The Two Most Common Pitfalls of Post-Merger Integration
Why the majority of M&A deals destroy, rather than create, shareholder value and how to buck that trend
Highland Insights White Paper
July 12, 2013
The Highland Group
Mergers and acquisitions (M&A) form a key component of many companies’ growth plans. Accordingly, the global market for deals is bustling and immense. In 2012 – a relatively subdued year compared to most of the preceding decade – there were more than 12,500 transactions around the world totalling nearly $2.2 trillion in value, according to Mergermarket. Management teams all strive to ensure that M&A transactions create value for their companies, but they all too frequently fail.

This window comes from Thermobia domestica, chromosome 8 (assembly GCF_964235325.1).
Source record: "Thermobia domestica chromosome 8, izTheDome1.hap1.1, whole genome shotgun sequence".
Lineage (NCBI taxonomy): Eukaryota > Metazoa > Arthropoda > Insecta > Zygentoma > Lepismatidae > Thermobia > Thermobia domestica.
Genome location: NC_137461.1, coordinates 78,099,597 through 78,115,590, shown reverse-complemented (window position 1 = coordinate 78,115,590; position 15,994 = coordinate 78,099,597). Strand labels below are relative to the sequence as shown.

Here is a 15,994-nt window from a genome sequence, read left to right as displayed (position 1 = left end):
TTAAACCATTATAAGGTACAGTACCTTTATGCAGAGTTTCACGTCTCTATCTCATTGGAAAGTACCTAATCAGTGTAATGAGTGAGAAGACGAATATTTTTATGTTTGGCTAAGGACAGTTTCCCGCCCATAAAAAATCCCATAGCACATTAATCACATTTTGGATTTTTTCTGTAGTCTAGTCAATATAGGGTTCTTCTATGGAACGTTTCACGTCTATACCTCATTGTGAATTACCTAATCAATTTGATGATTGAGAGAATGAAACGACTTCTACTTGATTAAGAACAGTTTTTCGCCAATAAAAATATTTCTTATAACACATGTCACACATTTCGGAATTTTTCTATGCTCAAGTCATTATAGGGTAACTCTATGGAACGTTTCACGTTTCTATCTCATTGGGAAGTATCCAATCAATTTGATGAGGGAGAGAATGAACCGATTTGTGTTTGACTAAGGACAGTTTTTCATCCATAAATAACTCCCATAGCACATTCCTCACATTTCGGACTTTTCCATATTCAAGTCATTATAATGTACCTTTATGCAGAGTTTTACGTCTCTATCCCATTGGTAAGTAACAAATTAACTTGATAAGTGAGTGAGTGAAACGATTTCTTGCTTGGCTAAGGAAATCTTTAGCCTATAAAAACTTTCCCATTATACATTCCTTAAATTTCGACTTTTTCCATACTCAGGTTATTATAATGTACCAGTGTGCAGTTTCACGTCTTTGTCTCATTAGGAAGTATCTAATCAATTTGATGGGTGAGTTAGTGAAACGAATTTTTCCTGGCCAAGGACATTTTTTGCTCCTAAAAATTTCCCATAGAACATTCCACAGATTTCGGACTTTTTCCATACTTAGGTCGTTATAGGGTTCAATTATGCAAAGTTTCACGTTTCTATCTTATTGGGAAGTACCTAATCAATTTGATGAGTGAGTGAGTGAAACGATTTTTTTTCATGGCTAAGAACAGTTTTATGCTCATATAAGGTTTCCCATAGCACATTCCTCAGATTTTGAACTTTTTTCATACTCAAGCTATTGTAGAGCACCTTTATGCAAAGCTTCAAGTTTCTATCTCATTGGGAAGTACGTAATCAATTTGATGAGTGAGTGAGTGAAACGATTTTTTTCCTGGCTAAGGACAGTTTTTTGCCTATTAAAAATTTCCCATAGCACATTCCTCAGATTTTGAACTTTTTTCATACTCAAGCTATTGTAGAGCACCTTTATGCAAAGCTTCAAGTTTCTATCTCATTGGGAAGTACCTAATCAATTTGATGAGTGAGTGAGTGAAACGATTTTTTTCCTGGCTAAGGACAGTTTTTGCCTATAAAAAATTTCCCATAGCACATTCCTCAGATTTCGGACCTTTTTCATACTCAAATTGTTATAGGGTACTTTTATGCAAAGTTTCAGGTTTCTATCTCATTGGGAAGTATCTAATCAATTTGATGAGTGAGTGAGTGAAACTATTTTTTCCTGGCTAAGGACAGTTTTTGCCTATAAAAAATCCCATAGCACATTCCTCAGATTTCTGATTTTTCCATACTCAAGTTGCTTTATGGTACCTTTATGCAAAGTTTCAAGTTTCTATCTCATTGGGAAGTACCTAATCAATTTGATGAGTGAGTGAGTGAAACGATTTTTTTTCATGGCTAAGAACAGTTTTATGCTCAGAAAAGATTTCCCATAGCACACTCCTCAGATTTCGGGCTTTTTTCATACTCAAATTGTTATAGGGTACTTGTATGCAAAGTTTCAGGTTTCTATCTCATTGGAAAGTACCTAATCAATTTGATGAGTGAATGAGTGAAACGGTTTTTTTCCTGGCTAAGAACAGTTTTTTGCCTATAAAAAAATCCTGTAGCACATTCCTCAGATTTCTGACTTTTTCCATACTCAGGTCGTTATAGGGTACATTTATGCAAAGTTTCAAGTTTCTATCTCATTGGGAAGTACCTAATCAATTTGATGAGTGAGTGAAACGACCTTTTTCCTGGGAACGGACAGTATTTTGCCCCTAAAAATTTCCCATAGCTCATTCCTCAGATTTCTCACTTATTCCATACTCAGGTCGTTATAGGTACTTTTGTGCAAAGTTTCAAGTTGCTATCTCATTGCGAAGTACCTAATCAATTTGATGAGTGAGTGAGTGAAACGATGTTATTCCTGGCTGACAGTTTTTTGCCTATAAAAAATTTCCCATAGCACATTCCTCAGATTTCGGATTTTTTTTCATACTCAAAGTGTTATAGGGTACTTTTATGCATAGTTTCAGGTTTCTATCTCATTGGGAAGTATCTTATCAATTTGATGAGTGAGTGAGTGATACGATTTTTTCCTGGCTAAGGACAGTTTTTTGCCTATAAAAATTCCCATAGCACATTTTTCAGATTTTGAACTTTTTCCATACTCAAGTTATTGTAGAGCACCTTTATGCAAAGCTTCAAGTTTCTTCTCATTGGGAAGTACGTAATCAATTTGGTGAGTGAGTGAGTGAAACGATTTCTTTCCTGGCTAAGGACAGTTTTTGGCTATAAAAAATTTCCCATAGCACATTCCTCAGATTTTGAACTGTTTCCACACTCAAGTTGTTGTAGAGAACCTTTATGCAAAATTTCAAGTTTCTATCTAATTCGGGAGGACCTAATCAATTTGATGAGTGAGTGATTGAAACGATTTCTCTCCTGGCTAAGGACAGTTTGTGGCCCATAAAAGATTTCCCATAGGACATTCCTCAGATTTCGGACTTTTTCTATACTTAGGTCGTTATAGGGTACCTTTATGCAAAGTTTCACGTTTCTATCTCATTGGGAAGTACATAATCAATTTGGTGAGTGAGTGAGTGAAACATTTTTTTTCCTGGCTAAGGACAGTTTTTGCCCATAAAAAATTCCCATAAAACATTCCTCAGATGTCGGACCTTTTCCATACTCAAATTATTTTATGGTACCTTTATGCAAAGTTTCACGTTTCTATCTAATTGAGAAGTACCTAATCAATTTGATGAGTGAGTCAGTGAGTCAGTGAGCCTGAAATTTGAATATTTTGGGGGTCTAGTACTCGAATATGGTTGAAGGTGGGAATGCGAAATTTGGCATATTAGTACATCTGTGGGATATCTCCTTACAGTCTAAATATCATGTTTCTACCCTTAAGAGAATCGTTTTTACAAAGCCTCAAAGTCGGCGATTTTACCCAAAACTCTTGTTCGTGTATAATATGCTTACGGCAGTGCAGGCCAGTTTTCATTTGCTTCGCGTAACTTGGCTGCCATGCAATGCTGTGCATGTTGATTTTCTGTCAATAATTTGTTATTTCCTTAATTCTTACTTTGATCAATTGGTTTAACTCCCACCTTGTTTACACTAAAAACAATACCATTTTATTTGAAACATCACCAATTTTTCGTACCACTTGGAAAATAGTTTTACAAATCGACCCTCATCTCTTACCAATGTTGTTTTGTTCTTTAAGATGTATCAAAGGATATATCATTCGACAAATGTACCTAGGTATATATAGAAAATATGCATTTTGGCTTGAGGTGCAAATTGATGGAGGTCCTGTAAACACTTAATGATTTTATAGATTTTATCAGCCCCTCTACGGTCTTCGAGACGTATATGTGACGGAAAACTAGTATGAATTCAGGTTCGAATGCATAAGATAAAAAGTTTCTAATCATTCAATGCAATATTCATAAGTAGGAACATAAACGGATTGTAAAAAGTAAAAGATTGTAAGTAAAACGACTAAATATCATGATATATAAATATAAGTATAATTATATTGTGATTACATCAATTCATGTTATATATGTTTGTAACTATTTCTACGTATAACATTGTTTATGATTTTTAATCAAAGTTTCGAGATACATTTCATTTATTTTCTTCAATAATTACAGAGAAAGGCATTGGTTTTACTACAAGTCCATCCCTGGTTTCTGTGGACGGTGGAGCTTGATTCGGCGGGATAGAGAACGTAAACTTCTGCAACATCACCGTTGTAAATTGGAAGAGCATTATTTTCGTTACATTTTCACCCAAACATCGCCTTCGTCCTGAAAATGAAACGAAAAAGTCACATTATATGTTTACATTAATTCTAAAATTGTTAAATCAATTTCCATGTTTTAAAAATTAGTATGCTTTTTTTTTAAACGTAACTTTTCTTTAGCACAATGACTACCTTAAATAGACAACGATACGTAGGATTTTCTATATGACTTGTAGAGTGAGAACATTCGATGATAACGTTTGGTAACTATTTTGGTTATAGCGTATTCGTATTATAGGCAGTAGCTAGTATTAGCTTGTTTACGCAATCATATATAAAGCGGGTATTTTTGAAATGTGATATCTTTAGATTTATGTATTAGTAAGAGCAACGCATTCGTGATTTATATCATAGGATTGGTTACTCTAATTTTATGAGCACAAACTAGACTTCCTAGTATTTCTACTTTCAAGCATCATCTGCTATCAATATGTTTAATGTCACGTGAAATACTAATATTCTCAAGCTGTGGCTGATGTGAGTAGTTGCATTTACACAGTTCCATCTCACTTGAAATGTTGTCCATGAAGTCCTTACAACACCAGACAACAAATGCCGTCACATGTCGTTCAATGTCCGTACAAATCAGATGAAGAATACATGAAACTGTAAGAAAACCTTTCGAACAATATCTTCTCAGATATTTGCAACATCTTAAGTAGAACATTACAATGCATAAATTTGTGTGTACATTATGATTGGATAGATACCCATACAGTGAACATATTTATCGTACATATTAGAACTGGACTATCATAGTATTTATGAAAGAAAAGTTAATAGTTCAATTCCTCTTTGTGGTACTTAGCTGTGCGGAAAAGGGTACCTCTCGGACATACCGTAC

Many theories have been advanced to explain the poor track record of M&A deals, including poor planning and due diligence, loss of key personnel and customers, clashes of company cultures, power struggles and management hubris, and lack of relatedness between the merging firms. Despite the scores of management textbooks and analyses written on the subject, The Highland Group has found from its extensive experience helping clients successfully navigate the M&A process that the most common merger problems can be distilled down to two linked factors: operations and people.
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